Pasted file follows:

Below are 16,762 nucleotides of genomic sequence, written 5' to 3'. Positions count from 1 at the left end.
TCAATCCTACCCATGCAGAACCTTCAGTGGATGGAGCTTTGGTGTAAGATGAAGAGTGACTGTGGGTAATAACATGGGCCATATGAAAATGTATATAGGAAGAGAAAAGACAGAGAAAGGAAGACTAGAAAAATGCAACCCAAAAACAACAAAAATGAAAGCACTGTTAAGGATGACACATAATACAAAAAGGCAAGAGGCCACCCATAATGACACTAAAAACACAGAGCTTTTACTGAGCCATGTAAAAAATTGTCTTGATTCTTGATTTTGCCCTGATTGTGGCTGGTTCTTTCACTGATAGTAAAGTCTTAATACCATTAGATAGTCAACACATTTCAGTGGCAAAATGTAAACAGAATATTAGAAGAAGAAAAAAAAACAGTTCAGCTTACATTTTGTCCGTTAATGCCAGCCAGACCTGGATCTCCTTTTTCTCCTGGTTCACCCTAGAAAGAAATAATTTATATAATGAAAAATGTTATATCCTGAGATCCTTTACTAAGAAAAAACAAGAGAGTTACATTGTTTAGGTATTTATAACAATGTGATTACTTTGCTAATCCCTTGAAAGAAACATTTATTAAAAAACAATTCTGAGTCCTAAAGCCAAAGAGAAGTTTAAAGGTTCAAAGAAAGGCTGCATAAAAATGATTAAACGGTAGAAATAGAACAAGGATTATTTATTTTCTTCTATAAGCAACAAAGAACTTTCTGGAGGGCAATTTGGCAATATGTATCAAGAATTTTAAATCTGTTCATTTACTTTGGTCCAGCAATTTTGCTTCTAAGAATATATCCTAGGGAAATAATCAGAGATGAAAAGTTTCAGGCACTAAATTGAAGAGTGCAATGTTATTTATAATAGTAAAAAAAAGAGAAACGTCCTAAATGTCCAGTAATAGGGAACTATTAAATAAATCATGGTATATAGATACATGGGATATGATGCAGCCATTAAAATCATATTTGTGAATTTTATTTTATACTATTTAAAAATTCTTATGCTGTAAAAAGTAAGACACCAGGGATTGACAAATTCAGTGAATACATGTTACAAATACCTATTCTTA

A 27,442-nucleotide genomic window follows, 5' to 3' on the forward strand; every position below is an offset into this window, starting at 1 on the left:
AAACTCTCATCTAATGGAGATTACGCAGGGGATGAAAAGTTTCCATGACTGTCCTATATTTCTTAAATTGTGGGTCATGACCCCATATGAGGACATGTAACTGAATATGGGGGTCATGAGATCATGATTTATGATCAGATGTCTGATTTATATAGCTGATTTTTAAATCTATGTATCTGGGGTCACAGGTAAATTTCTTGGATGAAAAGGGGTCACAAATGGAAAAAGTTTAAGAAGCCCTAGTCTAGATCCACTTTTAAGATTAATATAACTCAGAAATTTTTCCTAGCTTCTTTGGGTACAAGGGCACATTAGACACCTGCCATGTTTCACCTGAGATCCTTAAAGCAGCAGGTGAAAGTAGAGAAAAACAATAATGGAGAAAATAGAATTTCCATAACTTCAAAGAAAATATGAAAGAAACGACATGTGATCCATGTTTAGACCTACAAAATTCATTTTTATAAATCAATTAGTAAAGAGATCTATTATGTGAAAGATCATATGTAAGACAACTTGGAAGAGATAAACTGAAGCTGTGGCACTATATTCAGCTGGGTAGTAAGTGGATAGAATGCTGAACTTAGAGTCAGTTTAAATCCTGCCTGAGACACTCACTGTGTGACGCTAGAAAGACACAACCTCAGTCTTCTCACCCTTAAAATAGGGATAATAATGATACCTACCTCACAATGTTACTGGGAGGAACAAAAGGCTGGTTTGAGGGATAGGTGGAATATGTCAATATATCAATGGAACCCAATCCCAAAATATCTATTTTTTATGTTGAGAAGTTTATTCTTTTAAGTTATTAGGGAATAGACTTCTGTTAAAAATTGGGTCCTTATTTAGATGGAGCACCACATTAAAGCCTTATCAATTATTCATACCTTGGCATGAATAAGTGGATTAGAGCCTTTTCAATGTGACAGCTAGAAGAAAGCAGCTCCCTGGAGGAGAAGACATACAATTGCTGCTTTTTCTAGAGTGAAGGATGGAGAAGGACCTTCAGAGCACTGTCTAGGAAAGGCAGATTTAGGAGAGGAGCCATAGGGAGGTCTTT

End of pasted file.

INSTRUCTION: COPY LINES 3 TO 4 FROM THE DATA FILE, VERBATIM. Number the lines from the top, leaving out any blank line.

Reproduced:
A 27,442-nucleotide genomic window follows, 5' to 3' on the forward strand; every position below is an offset into this window, starting at 1 on the left:
AAACTCTCATCTAATGGAGATTACGCAGGGGATGAAAAGTTTCCATGACTGTCCTATATTTCTTAAATTGTGGGTCATGACCCCATATGAGGACATGTAACTGAATATGGGGGTCATGAGATCATGATTTATGATCAGATGTCTGATTTATATAGCTGATTTTTAAATCTATGTATCTGGGGTCACAGGTAAATTTCTTGGATGAAAAGGGGTCACAAATGGAAAAAGTTTAAGAAGCCCTAGTCTAGATCCACTTTTAAGATTAATATAACTCAGAAATTTTTCCTAGCTTCTTTGGGTACAAGGGCACATTAGACACCTGCCATGTTTCACCTGAGATCCTTAAAGCAGCAGGTGAAAGTAGAGAAAAACAATAATGGAGAAAATAGAATTTCCATAACTTCAAAGAAAATATGAAAGAAACGACATGTGATCCATGTTTAGACCTACAAAATTCATTTTTATAAATCAATTAGTAAAGAGATCTATTATGTGAAAGATCATATGTAAGACAACTTGGAAGAGATAAACTGAAGCTGTGGCACTATATTCAGCTGGGTAGTAAGTGGATAGAATGCTGAACTTAGAGTCAGTTTAAATCCTGCCTGAGACACTCACTGTGTGACGCTAGAAAGACACAACCTCAGTCTTCTCACCCTTAAAATAGGGATAATAATGATACCTACCTCACAATGTTACTGGGAGGAACAAAAGGCTGGTTTGAGGGATAGGTGGAATATGTCAATATATCAATGGAACCCAATCCCAAAATATCTATTTTTTATGTTGAGAAGTTTATTCTTTTAAGTTATTAGGGAATAGACTTCTGTTAAAAATTGGGTCCTTATTTAGATGGAGCACCACATTAAAGCCTTATCAATTATTCATACCTTGGCATGAATAAGTGGATTAGAGCCTTTTCAATGTGACAGCTAGAAGAAAGCAGCTCCCTGGAGGAGAAGACATACAATTGCTGCTTTTTCTAGAGTGAAGGATGGAGAAGGACCTTCAGAGCACTGTCTAGGAAAGGCAGATTTAGGAGAGGAGCCATAGGGAGGTCTTT